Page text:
AFNCCF Perinatal Mental Health wins Award
The International Training School in Infancy and Early Years (ITSIEY) has received the Emma Cadywould Award at the first Perinatal Mental Health Awards.
ITSIEY combines the wealth of knowledge and expertise from Anna Freud National Centre for Children and Families, the Tavistock and Portman NHS Foundation Trust, and Yale University Child Study Centre to set train the workforce in the knowledge and skills needed to work with infants and their families.
The school draws on evidence along with neurobiological, psychoanalytic, attachment and family systems ideas to offer continuing professional development to all practitioners working with parents and young children. They focus on the child and their family within the context of their wider community and environment.
The Perinatel Mental Health awards recognise best practice and achievement in the field of perinatal mental health and is organised by The Maternal Mental Health Alliance (MMHA) and Mums and Babies in Mind, supported by the Big Lottery Fund.
In its inaugural year, they have awarded ITSIEY with the Emma Cadywould Award for Perinatal Mental Health Education and Training.
Tessa Baradon, Director of ITSIEY, said:
"ITSIEY is proud to receive this award. Our mission is to contribute to the well-being of babies/young children and their families by training the health, social care, psychology and education workforce, since perinatal and infant mental health is embedded in all aspects of their practice. The evidence is that babies are sentient –they are able to perceive and feel, and – with the nurture of those caring for them - they try to make sense of their worlds.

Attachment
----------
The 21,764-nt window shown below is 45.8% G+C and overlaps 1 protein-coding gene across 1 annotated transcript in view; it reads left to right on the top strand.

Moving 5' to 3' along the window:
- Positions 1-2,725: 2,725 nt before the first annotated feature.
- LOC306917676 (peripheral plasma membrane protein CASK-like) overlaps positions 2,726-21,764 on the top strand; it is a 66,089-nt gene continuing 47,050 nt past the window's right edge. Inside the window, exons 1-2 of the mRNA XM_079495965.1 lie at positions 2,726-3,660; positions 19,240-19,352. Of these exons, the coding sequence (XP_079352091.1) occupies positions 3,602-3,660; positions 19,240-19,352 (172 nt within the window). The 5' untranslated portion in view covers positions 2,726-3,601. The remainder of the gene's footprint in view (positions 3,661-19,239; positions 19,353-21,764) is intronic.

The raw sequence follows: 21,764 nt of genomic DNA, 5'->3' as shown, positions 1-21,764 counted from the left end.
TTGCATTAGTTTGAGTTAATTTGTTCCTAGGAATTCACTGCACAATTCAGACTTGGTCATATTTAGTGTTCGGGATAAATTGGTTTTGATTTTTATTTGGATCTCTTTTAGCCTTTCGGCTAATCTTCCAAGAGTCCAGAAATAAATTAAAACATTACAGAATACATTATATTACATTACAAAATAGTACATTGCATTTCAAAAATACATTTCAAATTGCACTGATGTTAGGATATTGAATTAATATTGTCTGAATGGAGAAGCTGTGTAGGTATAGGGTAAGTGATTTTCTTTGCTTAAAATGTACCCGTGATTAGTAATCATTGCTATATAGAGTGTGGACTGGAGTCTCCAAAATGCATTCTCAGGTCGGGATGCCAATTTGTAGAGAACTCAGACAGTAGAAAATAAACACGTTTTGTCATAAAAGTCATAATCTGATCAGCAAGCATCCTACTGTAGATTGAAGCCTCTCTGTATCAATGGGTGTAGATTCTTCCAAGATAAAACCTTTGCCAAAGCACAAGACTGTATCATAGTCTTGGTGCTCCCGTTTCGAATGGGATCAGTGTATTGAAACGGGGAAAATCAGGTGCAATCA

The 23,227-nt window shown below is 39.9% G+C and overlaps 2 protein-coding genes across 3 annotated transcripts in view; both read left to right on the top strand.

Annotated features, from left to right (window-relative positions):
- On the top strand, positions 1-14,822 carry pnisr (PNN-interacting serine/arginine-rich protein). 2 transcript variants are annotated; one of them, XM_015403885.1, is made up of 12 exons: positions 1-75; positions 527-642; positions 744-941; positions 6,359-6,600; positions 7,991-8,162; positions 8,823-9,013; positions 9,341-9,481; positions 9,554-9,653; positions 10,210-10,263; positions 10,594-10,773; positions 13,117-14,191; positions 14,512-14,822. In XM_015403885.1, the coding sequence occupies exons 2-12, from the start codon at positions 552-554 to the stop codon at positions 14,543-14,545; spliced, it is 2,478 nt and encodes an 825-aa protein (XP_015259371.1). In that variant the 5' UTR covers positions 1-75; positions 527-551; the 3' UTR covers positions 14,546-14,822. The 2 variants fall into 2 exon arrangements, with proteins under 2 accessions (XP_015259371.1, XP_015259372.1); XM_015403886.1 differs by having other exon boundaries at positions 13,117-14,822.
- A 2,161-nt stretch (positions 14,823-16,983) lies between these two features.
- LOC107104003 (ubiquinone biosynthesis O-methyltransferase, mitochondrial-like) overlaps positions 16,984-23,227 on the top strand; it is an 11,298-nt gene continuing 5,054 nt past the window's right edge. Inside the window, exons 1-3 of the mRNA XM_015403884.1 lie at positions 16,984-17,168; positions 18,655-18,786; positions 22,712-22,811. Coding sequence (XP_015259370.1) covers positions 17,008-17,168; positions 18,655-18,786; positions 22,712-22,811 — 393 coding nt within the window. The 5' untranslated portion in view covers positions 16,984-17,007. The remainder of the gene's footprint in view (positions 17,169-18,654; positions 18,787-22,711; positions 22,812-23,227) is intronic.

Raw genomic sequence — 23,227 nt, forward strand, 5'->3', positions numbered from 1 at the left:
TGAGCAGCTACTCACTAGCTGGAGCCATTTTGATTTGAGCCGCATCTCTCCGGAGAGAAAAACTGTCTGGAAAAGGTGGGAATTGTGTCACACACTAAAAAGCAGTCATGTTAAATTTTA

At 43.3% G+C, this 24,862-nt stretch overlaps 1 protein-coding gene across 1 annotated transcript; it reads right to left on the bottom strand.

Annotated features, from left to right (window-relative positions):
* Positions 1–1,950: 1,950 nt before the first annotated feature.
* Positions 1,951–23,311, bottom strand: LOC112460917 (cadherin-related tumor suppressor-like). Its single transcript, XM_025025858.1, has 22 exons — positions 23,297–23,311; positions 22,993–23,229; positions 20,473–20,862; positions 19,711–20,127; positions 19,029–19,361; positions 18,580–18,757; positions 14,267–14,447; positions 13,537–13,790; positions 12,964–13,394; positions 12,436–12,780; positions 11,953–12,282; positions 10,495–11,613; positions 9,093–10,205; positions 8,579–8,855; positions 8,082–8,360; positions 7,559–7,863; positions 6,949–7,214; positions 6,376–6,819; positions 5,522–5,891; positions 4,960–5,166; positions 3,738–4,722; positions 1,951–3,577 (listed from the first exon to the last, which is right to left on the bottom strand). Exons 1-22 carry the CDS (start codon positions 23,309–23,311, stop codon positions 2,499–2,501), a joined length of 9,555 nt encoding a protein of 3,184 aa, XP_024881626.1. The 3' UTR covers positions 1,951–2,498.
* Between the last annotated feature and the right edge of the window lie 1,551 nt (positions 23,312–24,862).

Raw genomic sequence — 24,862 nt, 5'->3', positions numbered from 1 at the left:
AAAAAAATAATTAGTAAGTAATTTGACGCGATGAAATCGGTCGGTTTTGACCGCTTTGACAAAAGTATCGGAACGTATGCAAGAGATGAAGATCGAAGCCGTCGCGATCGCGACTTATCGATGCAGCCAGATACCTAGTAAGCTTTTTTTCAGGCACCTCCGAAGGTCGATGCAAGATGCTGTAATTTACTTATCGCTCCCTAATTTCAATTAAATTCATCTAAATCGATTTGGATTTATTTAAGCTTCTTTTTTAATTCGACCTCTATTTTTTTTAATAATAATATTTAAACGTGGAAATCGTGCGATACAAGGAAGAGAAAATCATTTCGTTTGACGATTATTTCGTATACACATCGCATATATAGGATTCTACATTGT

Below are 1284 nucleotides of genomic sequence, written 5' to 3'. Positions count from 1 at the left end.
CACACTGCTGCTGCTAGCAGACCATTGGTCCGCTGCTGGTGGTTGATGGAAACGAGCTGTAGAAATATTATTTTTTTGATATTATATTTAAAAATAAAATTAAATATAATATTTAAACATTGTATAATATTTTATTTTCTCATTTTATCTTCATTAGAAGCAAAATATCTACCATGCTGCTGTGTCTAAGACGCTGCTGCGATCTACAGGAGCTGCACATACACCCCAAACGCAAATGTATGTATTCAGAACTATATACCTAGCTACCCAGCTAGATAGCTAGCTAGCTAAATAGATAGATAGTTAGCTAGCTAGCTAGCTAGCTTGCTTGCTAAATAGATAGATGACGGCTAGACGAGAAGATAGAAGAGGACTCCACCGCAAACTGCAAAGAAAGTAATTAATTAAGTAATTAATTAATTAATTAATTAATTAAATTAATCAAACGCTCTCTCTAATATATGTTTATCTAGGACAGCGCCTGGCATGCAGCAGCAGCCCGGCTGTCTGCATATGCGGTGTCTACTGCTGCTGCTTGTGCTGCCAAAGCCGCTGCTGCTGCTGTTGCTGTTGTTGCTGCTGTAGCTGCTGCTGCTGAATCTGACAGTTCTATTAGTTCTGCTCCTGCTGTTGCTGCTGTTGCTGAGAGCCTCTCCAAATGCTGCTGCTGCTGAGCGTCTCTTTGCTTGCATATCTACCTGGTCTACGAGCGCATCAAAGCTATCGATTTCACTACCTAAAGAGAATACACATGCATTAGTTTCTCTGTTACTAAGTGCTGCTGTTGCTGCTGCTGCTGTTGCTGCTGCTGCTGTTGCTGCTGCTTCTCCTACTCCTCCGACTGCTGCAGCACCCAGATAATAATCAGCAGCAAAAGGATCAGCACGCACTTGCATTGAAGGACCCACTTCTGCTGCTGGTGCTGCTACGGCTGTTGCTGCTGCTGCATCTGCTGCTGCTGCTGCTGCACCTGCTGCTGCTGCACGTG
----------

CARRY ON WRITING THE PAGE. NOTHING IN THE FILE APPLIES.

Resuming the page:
"When parents are unable to nurture their infants – they and their babies suffer. Those who interface with babies and their families need knowledge and capacities to support infant development and to address relationships which inhibit it. A focus on the infant and their family within the context of the wider communities in which they live, is at the heart of ITSIEY’s vision and teaching."
Dr Alain Gregoire, founder and Chair of the Maternal Mental Health Alliance, said:
“This is a remarkable group of cutting-edge scientists gathered at Imperial College to discuss mental health across the generations and the earliest possible interventions to prevent mental health problems.”
Dr Camilla Rosan, Programme Lead for Families, Children and Young People at the Mental Health Foundation, said:
"We had nearly 100 nominations from the public, private and charity sectors. We were looking for projects and services with a creative and innovative approach to perinatal mental health and we found some real heroes."